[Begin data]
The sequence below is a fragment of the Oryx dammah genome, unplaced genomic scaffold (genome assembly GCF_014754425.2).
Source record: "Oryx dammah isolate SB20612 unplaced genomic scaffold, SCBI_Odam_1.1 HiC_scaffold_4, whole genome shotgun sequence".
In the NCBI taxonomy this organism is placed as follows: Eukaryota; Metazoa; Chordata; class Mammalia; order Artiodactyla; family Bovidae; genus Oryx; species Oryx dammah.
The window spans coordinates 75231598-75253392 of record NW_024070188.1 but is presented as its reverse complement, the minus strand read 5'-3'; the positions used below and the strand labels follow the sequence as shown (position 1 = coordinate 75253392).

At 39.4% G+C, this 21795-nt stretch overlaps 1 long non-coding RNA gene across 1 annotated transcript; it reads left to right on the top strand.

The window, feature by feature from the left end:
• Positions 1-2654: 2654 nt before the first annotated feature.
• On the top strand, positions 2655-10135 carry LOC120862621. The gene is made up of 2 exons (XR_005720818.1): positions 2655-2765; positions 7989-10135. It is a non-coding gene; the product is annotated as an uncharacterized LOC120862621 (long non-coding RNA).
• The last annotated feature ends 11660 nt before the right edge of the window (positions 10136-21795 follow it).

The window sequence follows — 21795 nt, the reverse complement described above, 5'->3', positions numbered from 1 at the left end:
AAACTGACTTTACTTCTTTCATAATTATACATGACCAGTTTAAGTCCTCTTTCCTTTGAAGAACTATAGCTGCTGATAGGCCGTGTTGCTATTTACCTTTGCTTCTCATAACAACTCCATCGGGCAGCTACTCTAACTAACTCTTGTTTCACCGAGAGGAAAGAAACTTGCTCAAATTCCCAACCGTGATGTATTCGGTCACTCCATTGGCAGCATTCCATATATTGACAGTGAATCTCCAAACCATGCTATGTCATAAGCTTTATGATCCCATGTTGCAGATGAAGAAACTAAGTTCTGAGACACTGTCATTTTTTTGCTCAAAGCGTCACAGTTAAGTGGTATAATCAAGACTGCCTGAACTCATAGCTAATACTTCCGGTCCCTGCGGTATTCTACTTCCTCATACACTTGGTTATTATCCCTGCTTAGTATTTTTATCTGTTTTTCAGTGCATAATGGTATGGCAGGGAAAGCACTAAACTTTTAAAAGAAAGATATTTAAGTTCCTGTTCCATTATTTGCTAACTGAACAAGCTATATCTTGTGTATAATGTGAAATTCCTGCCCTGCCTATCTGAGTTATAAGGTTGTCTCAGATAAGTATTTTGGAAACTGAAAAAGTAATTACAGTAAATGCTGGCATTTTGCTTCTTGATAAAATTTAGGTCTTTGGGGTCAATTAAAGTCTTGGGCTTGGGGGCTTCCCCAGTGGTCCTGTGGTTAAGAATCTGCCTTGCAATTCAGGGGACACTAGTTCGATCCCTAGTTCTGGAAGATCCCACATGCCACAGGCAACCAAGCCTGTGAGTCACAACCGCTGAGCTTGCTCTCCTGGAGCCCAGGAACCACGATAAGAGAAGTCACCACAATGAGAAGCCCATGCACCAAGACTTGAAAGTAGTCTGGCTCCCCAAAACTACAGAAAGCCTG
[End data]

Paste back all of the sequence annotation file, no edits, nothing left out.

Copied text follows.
The sequence below is a fragment of the Oryx dammah genome, unplaced genomic scaffold (genome assembly GCF_014754425.2).
Source record: "Oryx dammah isolate SB20612 unplaced genomic scaffold, SCBI_Odam_1.1 HiC_scaffold_4, whole genome shotgun sequence".
In the NCBI taxonomy this organism is placed as follows: Eukaryota; Metazoa; Chordata; class Mammalia; order Artiodactyla; family Bovidae; genus Oryx; species Oryx dammah.
The window spans coordinates 75231598-75253392 of record NW_024070188.1 but is presented as its reverse complement, the minus strand read 5'-3'; the positions used below and the strand labels follow the sequence as shown (position 1 = coordinate 75253392).

At 39.4% G+C, this 21795-nt stretch overlaps 1 long non-coding RNA gene across 1 annotated transcript; it reads left to right on the top strand.

The window, feature by feature from the left end:
• Positions 1-2654: 2654 nt before the first annotated feature.
• On the top strand, positions 2655-10135 carry LOC120862621. The gene is made up of 2 exons (XR_005720818.1): positions 2655-2765; positions 7989-10135. It is a non-coding gene; the product is annotated as an uncharacterized LOC120862621 (long non-coding RNA).
• The last annotated feature ends 11660 nt before the right edge of the window (positions 10136-21795 follow it).

The window sequence follows — 21795 nt, the reverse complement described above, 5'->3', positions numbered from 1 at the left end:
AAACTGACTTTACTTCTTTCATAATTATACATGACCAGTTTAAGTCCTCTTTCCTTTGAAGAACTATAGCTGCTGATAGGCCGTGTTGCTATTTACCTTTGCTTCTCATAACAACTCCATCGGGCAGCTACTCTAACTAACTCTTGTTTCACCGAGAGGAAAGAAACTTGCTCAAATTCCCAACCGTGATGTATTCGGTCACTCCATTGGCAGCATTCCATATATTGACAGTGAATCTCCAAACCATGCTATGTCATAAGCTTTATGATCCCATGTTGCAGATGAAGAAACTAAGTTCTGAGACACTGTCATTTTTTTGCTCAAAGCGTCACAGTTAAGTGGTATAATCAAGACTGCCTGAACTCATAGCTAATACTTCCGGTCCCTGCGGTATTCTACTTCCTCATACACTTGGTTATTATCCCTGCTTAGTATTTTTATCTGTTTTTCAGTGCATAATGGTATGGCAGGGAAAGCACTAAACTTTTAAAAGAAAGATATTTAAGTTCCTGTTCCATTATTTGCTAACTGAACAAGCTATATCTTGTGTATAATGTGAAATTCCTGCCCTGCCTATCTGAGTTATAAGGTTGTCTCAGATAAGTATTTTGGAAACTGAAAAAGTAATTACAGTAAATGCTGGCATTTTGCTTCTTGATAAAATTTAGGTCTTTGGGGTCAATTAAAGTCTTGGGCTTGGGGGCTTCCCCAGTGGTCCTGTGGTTAAGAATCTGCCTTGCAATTCAGGGGACACTAGTTCGATCCCTAGTTCTGGAAGATCCCACATGCCACAGGCAACCAAGCCTGTGAGTCACAACCGCTGAGCTTGCTCTCCTGGAGCCCAGGAACCACGATAAGAGAAGTCACCACAATGAGAAGCCCATGCACCAAGACTTGAAAGTAGTCTGGCTCCCCAAAACTACAGAAAGCCTG